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Commercial banana bread, packed with preservatives, may last longer than the loaf you make at home, but it doesn't taste as yummy. Although moist, homemade banana bread has a shorter shelf life than commercial bread; it remains safe to eat for a longer period of time when you store it in the refrigerator or the freezer. To enjoy homemade banana bread safely, follow the storage guidelines of the U.S. Department of Agriculture, a public health agency.

Storage at Room Temperature

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At room temperature, banana bread stays safe to eat for about two days, when you store it wrapped loosely in foil or plastic to keep it from drying out. If you plan to send a loaf through the mail, use the shipping option that guarantees the bread arrives at its destination within the two-day time period, and let your recipient know that the bread needs refrigeration once it arrives.

Storage in the Refrigerator

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Cold temperatures slow down the growth rate of bacteria in foods if your refrigerator registers between 40 and 32 degrees Fahrenheit, the temperature range recommended by At those temperatures, banana bread stays fresh and safe to eat for up to seven days when you wrap it in a plastic bag, foil or any air-tight container. Let the bread sit at room temperature for about 20 minutes before serving it so you can fully taste and smell the bread.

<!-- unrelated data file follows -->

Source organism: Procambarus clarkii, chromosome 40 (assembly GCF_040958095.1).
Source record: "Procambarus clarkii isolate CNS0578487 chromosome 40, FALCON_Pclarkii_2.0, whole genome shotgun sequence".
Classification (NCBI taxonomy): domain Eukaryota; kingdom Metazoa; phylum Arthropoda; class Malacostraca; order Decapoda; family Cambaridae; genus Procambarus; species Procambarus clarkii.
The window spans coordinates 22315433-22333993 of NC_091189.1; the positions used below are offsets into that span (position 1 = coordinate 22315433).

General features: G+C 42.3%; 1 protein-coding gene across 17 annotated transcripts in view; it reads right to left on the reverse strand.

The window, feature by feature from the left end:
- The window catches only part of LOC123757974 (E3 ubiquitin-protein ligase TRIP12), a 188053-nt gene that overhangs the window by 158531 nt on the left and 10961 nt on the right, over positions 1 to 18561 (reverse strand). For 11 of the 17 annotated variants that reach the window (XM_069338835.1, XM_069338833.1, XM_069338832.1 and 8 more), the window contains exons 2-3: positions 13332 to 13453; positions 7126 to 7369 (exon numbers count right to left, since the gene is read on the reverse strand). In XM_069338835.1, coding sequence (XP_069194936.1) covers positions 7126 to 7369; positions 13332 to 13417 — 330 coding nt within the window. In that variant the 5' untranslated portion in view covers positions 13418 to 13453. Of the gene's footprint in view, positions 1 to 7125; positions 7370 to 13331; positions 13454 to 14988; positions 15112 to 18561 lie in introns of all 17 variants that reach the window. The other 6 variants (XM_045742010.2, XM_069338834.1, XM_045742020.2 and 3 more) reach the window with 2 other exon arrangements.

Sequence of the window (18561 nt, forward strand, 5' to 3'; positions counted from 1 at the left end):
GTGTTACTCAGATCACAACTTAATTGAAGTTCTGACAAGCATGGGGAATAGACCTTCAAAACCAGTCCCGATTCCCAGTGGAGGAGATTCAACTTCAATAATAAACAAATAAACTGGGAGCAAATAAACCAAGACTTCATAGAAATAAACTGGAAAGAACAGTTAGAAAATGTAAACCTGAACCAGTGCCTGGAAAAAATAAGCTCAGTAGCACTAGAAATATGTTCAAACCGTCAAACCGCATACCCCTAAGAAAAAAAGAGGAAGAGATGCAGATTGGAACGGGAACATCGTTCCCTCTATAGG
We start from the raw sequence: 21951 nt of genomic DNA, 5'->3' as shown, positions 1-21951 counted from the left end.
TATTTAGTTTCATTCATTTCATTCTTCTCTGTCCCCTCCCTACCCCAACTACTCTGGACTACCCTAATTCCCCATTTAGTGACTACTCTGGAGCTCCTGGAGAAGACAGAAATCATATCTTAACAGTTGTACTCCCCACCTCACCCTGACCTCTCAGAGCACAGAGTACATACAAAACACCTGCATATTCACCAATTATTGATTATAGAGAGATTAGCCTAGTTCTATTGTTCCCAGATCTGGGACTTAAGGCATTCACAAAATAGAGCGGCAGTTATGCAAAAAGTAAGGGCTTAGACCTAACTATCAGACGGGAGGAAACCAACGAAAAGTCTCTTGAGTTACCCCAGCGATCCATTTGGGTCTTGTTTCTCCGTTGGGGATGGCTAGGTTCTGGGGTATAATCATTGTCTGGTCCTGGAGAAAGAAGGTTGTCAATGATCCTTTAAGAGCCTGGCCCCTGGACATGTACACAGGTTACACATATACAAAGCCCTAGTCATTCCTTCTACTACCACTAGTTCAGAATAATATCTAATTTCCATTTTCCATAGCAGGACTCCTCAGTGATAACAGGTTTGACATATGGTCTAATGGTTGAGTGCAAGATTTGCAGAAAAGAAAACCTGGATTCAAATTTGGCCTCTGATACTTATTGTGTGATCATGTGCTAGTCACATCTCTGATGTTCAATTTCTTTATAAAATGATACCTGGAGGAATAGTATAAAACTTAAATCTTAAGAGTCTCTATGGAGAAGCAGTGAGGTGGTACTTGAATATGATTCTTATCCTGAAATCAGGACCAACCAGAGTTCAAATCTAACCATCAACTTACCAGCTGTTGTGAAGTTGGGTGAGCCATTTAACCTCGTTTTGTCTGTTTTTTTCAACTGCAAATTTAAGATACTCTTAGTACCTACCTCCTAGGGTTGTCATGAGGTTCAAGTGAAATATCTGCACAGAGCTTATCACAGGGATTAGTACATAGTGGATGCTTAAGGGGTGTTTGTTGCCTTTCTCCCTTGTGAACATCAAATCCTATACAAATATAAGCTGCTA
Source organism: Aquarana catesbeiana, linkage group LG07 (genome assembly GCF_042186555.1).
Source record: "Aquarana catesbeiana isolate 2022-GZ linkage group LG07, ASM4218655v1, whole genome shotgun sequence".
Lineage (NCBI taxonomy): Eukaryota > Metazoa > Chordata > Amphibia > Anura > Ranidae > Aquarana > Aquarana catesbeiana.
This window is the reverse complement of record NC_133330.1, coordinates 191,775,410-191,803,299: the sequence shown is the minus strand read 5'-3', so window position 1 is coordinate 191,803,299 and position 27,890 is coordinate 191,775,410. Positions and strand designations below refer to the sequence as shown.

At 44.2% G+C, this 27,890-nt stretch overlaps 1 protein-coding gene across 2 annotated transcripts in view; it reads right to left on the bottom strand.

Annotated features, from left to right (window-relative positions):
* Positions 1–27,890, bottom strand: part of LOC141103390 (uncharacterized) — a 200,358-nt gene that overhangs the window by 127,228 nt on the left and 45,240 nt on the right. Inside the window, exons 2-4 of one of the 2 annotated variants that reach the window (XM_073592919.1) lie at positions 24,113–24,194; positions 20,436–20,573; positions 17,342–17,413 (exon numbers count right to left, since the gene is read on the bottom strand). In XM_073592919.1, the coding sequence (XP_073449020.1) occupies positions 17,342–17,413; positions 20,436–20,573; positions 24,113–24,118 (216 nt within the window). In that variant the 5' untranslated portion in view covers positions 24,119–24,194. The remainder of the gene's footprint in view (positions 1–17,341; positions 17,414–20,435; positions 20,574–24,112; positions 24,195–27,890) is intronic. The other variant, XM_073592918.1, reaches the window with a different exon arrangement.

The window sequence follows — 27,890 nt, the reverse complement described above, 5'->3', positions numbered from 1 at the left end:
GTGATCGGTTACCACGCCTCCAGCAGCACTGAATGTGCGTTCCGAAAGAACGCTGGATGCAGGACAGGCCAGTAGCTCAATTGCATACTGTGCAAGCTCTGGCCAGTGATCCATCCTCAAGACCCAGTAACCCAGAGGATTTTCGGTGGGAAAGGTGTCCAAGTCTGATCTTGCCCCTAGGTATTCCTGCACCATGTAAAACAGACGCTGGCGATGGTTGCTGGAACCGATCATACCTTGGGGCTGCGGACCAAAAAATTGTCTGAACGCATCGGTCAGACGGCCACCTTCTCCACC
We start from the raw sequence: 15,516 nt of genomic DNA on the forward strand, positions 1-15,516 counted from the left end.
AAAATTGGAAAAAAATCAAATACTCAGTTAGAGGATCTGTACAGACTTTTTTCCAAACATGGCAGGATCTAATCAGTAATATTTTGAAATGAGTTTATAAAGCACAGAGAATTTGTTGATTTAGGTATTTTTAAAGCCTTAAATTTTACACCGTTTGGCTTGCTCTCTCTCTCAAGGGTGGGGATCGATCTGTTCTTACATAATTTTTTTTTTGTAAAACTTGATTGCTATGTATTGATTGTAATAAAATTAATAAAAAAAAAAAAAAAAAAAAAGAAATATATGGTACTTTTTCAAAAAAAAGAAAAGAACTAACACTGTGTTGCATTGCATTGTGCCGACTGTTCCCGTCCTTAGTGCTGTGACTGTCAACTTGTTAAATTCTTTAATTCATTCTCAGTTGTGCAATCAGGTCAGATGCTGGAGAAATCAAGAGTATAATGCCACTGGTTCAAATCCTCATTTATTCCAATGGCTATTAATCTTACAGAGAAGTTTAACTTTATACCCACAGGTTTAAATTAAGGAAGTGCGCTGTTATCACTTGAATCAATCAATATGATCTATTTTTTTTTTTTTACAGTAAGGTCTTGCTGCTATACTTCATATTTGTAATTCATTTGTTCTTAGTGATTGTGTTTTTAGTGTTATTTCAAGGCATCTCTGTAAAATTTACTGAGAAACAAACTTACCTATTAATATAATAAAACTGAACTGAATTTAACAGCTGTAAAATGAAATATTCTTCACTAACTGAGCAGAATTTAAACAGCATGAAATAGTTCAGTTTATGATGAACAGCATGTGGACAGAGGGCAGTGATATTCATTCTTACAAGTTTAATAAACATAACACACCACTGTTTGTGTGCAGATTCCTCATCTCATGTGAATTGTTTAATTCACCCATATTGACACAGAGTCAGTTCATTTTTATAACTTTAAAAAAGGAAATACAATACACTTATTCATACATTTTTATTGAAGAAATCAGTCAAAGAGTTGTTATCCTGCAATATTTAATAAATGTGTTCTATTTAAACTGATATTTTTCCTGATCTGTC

Long-Term Storage

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When wrapped well, banana bread stays good for up to six months in a freezer set to 0 degrees F or below. Wrap the bread tightly in foil, and then put the foil-wrapped loaf in plastic to prevent as much air as possible from reaching the bread and drying it out. If you slice the bread before placing it in the freezer, you can take out individual slices as you want them -- the slices come apart easily once they're frozen.

Storage Tips

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Whether you store banana bread on your kitchen counter, the refrigerator or the freezer, let it cool completely before wrapping it. If you rush the wrapping, the residual heat from bread will condense into drops of water and cause the bread to become soggy. If the bread dries out after a few days or months of storage, moisten it after thawing by pouring on a glaze, made from orange juice, lemon juice or peanut butter to add both moisture and flavor.

About the Author

Susan Lundman

Susan Lundman began writing about her love of cooking, ingredient choices, menu planning and healthy eating after working for 20 years on children's issues at a nonprofit organization. She has written about food online professionally for ten years on numerous websites, and has provided family and friends with homemade recipes and stories about culinary adventures. Lundman received her M.A. from Stanford University.